It is imperative that we are at least educated about what is happening in a State like Manipur…The first step towards engagement is information.
While the rest of India celebrated its 62nd year as an independent country, in its northeast corner there was little to celebrate. On July 23, “an ordinary day” in the Manipur capital, Imphal — if indeed there is such a thing as an “ordinary day” — Rabina Devi, a pregnant woman, was going to the market when she was shot dead as the police chased a young man. At the same time, a “suspected militant” was pushed into a pharmacy and shot. The police claimed he had shot at them. But the fake “encounter” killing was captured by a photographer (who is petrified of being discovered) and leaked to the magazine Tehelka. The 12 pictures are a damning indictment as they clearly show an unarmed Chongkham Sanjit being pushed into the pharmacy and then being brought out dead and loaded onto a truck. All this happened in a crowded market place in broad daylight (at 10.30 a.m.).
Anger on the streets
The Tehelka expose has led to an explosion of anger on the streets of Imphal. Women, men, young people are out on the streets, agitating, demanding justice and an end to the impunity granted security forces under the Armed Forces Special Powers Act (AFSPA). This demand is not new. It surfaces every now and then but refuses to die out. It requires only one incident for the anger to spill out on the streets. The State’s response to such agitations is also not new. Dusk to dawn curfew, tear gas used against agitators, a show of force. In turn, people respond by calling bandhs, defying curfew and courting arrest. And so the cycle of violence continues.
This time, the problem is not limited to the Imphal valley, inhabited by the majority Meitei. Even in the hills where the Tanghkul Nagas live there have been bandhs and protests over the killing of two “suspected militants” on August 12. Manipur, according to Prime Minister Manmohan Singh’s address at the recent meeting of Chief Ministers in New Delhi, accounts for a third of all violent incidents in India’s Northeast.
What always continues to amaze the outsider looking in to Manipur is the mobilisation of women and their fearlessness. Amateur videos on You Tube show scores of women on the streets, throwing down the gauntlet literally (they spread the cloth they wear as the upper garment as a sign of defiance as no one is supposed to trample on these) and facing a phalanx of police personnel armed with rifles and tear gas shells. The women from Imphal’s remarkable all-women market, the Ema Keithel, have been courting arrest in droves as their mark of protest. The women are calling this another “Nupila” (women’s war), reminiscent of the struggle against the British.
“We women cannot bear anymore as it has reached beyond a tolerable limit. That’s why we have come out unitedly to get ourselves killed or get arrested by the police”, Chaoba Devi, one of the women leading the agitation, told the press. Women talk about how curfew has disrupted education and the livelihood of thousands who depend on daily wages. A visit to Manipur earlier this year showed us the challenge of living under dusk to dawn curfew — and the burden women have to bear to ensure that their children are fed, that there is enough water, and that they can reach a healthcare facility if someone falls ill.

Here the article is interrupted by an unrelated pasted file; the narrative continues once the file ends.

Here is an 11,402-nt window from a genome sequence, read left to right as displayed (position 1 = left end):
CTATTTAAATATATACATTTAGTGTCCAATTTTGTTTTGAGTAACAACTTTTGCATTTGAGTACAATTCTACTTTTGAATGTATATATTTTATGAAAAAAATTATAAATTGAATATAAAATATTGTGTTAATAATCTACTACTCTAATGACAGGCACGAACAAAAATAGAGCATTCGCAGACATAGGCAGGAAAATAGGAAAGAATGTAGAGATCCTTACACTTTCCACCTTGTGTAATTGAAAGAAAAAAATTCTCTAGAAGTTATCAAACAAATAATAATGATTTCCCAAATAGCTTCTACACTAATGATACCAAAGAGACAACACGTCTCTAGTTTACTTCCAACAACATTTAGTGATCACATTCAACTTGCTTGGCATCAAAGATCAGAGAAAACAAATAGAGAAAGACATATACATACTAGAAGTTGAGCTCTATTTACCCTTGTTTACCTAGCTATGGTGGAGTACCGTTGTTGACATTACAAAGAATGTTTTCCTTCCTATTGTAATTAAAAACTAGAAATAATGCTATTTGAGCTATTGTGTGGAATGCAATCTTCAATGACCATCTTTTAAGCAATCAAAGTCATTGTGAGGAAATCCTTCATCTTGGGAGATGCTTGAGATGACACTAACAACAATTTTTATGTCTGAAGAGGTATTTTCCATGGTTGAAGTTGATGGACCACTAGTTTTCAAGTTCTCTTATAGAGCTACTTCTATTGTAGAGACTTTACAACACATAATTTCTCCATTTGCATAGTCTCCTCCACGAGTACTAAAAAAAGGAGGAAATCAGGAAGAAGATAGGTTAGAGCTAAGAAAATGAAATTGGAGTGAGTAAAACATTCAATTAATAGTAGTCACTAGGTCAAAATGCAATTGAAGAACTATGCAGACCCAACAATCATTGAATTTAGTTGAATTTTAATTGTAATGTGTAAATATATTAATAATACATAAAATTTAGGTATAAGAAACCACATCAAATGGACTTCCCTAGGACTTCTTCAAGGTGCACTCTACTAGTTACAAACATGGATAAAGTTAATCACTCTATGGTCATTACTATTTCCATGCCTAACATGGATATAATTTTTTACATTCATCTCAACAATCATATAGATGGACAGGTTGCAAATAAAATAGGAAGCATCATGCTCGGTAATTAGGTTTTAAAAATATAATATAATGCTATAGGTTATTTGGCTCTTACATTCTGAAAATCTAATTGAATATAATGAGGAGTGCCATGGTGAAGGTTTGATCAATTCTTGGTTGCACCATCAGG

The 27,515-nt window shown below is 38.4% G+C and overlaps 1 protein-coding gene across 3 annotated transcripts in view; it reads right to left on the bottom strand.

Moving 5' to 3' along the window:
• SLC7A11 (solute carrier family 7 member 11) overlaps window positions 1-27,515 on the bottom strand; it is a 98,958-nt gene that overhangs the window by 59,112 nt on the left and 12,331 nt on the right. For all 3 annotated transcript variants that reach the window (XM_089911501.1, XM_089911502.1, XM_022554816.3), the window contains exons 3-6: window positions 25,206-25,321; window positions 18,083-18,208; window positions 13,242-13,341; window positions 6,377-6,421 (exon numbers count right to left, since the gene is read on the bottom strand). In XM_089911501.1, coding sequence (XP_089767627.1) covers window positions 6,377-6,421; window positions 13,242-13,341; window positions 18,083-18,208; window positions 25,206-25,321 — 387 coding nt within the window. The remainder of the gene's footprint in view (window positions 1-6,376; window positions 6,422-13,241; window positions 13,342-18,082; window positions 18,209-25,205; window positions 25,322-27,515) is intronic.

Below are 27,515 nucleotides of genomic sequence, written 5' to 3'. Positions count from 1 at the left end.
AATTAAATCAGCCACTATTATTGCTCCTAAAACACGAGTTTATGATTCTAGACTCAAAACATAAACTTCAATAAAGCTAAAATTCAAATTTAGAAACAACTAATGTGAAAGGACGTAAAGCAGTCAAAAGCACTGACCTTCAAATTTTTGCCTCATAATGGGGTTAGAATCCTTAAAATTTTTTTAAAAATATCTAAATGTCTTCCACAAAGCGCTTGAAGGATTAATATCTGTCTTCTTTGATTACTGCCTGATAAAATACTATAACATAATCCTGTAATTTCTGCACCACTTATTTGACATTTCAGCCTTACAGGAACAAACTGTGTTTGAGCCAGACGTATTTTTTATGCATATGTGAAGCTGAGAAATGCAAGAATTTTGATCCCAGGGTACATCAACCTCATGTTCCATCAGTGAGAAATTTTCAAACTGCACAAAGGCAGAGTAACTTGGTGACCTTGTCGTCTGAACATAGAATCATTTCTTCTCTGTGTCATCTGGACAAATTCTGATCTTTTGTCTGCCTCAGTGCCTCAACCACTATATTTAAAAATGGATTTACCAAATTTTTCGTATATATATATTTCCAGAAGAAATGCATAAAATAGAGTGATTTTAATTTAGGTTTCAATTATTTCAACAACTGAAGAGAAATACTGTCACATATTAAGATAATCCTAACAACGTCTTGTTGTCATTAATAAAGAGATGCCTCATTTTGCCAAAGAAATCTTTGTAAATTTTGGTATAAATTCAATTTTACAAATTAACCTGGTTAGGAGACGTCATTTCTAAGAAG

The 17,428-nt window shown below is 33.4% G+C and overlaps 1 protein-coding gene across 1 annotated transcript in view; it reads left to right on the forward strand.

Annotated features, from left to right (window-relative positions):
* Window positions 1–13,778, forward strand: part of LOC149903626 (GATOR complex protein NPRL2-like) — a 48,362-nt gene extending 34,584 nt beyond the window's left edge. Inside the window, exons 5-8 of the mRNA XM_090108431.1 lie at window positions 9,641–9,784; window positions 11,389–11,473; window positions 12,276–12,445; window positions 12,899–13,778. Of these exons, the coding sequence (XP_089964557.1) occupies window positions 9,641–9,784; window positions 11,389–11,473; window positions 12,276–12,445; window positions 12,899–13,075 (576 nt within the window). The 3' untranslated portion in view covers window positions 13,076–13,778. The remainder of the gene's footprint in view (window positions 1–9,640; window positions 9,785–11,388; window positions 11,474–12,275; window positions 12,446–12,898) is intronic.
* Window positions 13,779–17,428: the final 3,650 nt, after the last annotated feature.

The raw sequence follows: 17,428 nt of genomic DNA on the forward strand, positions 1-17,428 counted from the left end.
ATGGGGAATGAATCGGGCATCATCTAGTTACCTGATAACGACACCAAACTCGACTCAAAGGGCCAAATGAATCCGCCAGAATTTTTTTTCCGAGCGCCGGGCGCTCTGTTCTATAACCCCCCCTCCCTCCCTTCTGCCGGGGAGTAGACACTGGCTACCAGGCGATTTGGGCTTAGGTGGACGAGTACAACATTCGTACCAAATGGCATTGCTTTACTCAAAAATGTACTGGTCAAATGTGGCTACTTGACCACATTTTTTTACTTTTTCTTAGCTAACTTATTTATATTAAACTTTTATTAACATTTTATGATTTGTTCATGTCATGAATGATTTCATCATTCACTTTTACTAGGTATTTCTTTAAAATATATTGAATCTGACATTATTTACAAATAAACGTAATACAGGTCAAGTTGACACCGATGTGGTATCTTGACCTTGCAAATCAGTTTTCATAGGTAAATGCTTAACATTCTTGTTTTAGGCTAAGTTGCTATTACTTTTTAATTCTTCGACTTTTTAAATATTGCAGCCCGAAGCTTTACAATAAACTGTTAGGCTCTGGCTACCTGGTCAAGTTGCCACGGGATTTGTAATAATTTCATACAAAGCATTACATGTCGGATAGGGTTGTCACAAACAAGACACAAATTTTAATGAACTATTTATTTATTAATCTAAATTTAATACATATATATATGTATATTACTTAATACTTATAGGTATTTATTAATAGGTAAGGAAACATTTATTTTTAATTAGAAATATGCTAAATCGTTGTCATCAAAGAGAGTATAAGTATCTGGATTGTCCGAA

The situation in Manipur is highly complex. In a population of just about 25 lakhs, there are deep divisions along tribal and ethnic lines resulting in over 40 different underground groups fighting each other and the State. In addition, there are thousands of military and paramilitary troops who have extraordinary powers over the civilian population under the AFSPA.
The media in Manipur often has to rely on the media outside the State to report on what is going on as individual journalists are caught between the State and the underground groups. Even routine reporting is like walking through a minefield. As a woman journalist recently stated, they are “caught up between two hard stones, the State and the non-State.” The photographer who captured the extra-judicial killing, for instance, would not have been able to publish those pictures in Manipur.
For those of us who live on the “mainland”, as northeasterners often call the rest of India, it is imperative that we are at least educated about what is happening in a State like Manipur. Not everyone will understand the intricacies of the local politics. Manipur, of course, is not just a State infected with what appears a conflict without end. It is rich in theatre, music, sport — the award-winning woman boxer Mary Kom is from the State — the arts, traditional craft and much else. The first step towards engagement is information. And that, sadly, is sorely missing.
For, while the voluntary shutdown of Pune and Mumbai because of the swine flu scare was being widely reported and debated, we knew little about the forced shutdown of large parts of Manipur. And even as the media focused on the incident revolving around film star Shah Rukh Khan’s so-called “detention” at Newark airport in the United States, few would know that people in a State like Manipur go through such incidents every day. Being asked to step out of line and questioned in another country might be offensive. But it surely cannot beat what you feel when you are questioned and checked even when you go about routine tasks in your own country. This is what thousands of people in Manipur experience very single day of their lives. And their protests are neither heard nor heeded.
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